While Jim James makes powerful music with My Morning Jacket, his versatility and talents can make even a record of covers feel like a dynamic and refreshing classic. Covering artists like The Beach Boys, Elvis, Willie Nelson, and even Sonny and Cher, James transforms himself across this record while maintaining a consistent voice. Blurring the lines of genre and era, this is truly a record that you will forget isn’t wholly original material.
The delicate and tender piano hooks that start the record on “Baby Don’t Go” are as heartbreaking as James lyrics, telling an absolutely devastating story of moving away. Bringing the energy of the track to something more sombre and emotional, James is able to add a whole new level of depth to the song that was drowned out before. “Blue Skies” rolls in lo-fi excitement, soaring like the backing to an epic western while falling under dark filter of compression that somehow elevates its impact.
“Crying In The Chapel” takes its slow guitar sway smartly, letting the ethereal vocal reverb place James right in the titular church. Along with his beautiful delivery on the song, the clever mix gives the track a sense of place that makes it special and unique to listen to. While “Funny How Time Slips Away” is a lot simpler sonically, the intimacy that James brings out of the narrative is the real standout on this song, especially as he completely stops the tempo at times to bring things close.
The soul grooves of “I Wasn’t Made For These Times” are glorious as James manages to infuse disco-style production to the much slower beat. Expanding the harmonies more and more, the song is a slow-burning instrumental powerhouse that has a deep richness to its sound. “I’ll Be Your Baby” tonight fits country into the album’s sound surprisingly well as James highlights the deep lyrical sadness behind the song. Almost unrecognizable, James shows his abilities as a performance chameleon on this track that only really struggles with its all too overdone country chords.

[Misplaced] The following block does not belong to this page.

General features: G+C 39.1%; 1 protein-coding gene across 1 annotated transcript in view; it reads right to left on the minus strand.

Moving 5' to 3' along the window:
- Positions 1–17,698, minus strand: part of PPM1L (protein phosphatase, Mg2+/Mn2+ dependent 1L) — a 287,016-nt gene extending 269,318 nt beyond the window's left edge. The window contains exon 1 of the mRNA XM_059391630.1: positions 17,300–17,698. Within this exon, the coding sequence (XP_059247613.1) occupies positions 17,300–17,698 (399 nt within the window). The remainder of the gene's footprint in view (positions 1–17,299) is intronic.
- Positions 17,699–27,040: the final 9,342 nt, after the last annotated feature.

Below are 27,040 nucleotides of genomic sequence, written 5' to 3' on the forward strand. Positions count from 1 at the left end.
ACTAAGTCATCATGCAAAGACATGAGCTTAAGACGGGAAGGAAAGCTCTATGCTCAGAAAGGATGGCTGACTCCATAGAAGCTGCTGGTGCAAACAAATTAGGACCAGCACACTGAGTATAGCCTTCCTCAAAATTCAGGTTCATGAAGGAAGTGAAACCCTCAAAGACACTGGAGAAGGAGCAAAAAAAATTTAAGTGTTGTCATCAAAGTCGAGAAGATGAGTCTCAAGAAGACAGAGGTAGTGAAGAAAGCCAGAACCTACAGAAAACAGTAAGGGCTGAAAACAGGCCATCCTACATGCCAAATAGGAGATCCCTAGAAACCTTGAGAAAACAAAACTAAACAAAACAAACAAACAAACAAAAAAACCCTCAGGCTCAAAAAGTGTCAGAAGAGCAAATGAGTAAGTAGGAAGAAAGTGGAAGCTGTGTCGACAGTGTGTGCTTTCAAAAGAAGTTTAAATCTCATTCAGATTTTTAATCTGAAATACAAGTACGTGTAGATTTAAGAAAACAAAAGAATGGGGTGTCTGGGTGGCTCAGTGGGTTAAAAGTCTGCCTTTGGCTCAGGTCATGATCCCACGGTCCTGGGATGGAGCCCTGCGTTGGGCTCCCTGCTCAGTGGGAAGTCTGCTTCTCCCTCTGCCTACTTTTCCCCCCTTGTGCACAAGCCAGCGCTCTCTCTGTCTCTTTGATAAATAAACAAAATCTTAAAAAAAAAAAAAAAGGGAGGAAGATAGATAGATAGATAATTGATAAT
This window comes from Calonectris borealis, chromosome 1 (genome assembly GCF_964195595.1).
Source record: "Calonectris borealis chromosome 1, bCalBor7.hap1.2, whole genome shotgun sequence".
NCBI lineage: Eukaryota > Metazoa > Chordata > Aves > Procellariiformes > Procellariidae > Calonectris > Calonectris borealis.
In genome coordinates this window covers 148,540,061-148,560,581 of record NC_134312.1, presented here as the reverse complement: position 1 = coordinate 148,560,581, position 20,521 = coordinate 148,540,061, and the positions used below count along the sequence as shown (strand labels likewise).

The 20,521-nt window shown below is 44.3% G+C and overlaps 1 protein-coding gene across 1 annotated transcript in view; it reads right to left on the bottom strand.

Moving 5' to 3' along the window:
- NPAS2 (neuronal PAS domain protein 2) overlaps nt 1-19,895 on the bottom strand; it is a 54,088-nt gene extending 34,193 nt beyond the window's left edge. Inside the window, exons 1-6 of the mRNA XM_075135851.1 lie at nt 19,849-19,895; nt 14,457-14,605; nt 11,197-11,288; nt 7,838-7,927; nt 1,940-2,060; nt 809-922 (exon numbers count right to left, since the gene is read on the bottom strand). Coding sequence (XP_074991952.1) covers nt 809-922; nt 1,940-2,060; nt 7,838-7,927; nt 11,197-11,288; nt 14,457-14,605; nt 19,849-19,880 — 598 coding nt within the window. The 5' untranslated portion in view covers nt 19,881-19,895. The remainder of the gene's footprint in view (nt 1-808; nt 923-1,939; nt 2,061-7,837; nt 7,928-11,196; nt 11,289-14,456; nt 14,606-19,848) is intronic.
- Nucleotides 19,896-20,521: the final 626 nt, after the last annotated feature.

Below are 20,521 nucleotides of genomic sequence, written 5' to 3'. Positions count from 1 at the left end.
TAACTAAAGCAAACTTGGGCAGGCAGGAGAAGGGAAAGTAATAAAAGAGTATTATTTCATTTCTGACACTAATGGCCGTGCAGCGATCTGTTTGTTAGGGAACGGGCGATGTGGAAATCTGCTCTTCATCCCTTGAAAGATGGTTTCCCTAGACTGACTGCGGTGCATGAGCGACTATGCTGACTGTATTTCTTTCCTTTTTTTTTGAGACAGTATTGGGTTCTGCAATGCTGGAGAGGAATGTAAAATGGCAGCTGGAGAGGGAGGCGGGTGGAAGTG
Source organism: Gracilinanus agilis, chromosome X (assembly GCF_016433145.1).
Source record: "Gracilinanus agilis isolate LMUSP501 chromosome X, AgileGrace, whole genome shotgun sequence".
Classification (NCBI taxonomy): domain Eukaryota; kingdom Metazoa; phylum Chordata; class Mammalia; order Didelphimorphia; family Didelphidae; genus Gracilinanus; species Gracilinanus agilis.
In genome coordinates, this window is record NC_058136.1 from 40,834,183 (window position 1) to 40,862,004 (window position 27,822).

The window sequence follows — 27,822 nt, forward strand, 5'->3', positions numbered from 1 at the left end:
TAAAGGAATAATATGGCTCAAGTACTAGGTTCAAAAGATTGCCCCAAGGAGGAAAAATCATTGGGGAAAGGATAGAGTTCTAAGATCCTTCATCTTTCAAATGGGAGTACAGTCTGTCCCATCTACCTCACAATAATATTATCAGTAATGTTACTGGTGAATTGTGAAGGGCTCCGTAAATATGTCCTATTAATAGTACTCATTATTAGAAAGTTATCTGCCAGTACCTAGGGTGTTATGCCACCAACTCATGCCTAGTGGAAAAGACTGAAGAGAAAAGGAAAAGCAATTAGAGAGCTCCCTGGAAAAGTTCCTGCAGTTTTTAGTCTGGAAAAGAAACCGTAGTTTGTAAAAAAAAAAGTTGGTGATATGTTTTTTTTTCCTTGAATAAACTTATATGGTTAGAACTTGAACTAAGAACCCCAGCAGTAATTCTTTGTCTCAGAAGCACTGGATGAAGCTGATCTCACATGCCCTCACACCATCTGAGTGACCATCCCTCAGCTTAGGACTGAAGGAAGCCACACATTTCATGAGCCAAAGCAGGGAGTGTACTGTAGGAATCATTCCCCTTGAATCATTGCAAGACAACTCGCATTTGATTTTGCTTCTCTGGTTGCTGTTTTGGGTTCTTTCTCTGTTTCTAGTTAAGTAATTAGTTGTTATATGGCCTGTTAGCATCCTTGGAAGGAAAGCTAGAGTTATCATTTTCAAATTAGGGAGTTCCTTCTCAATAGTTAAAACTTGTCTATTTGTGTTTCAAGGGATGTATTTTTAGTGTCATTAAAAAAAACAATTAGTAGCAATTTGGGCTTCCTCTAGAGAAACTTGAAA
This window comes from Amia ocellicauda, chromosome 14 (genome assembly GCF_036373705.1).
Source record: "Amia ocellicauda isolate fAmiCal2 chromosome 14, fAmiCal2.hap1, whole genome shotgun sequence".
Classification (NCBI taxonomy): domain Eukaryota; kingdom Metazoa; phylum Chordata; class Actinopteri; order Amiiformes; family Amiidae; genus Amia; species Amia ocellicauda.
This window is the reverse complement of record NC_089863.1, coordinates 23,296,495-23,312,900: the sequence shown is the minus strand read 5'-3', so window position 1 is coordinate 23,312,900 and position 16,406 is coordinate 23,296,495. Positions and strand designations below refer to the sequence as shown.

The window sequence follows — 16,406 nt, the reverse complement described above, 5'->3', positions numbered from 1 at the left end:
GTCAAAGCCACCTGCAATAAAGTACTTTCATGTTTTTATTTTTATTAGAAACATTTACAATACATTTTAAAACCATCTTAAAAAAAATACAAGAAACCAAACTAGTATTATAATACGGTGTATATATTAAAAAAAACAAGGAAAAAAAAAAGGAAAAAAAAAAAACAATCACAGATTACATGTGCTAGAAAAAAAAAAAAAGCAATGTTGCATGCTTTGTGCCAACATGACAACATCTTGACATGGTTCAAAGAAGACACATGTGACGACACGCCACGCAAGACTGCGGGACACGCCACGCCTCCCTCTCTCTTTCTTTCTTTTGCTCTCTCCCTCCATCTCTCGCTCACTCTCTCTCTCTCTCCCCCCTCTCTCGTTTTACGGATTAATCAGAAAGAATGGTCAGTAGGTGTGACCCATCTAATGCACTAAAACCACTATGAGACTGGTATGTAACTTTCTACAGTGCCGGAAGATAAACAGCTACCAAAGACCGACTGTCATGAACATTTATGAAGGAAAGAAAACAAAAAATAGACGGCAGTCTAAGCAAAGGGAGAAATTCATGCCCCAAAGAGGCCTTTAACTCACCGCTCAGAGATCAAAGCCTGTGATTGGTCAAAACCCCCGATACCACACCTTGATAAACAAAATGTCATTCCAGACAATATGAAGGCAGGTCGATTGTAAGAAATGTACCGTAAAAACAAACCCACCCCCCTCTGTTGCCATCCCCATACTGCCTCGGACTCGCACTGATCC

“Love Is The Sweetest Thing” glides along its cute piano lines, with James giving both a weirdly warped bass harmony and even a lisp to his vocals for something bizarrely enchanting. A powerful reimagining of a classic, James’ version has a delightful spooky tone to its sound that is hard to ignore, especially through his vocal solo. The mystical folk of “Lucky Man” slowly builds on its synths and harmonies to make a spiritual and larger than life sound for the simple tale behind it. Although the writing of the song is a bit simplistic by today’s standards, James does offer a lot more to grab onto.
The quirky and old-timey piano melodies of “Midnight, The Stars and You” already gain a lot of personality from the lighthearted playing behind them, but James eerie crooning adds a startling haunting layer to it. While not entirely that different from some other songs on the record, these tracks are a lovely novelty to behold, as James adds a wonderful bit of personality to them.
“Wild Honey” leads into the album’s finale with a raw guitar and inspiring crawl of strings, making for a song that pulls you in on its dulcet tones. Even though its sound stands out more than its writing, fans of more long-form folk will be in heaven. Where “The World Is Falling Down” doesn’t stand out in its guitar and writing on the album, it more than compensates through the background of the track. As strings and an organ groan, James vocals reach their highest and even most warbled of the record, as he closes out on a boundary-pushing note.
Words by Owen Maxwell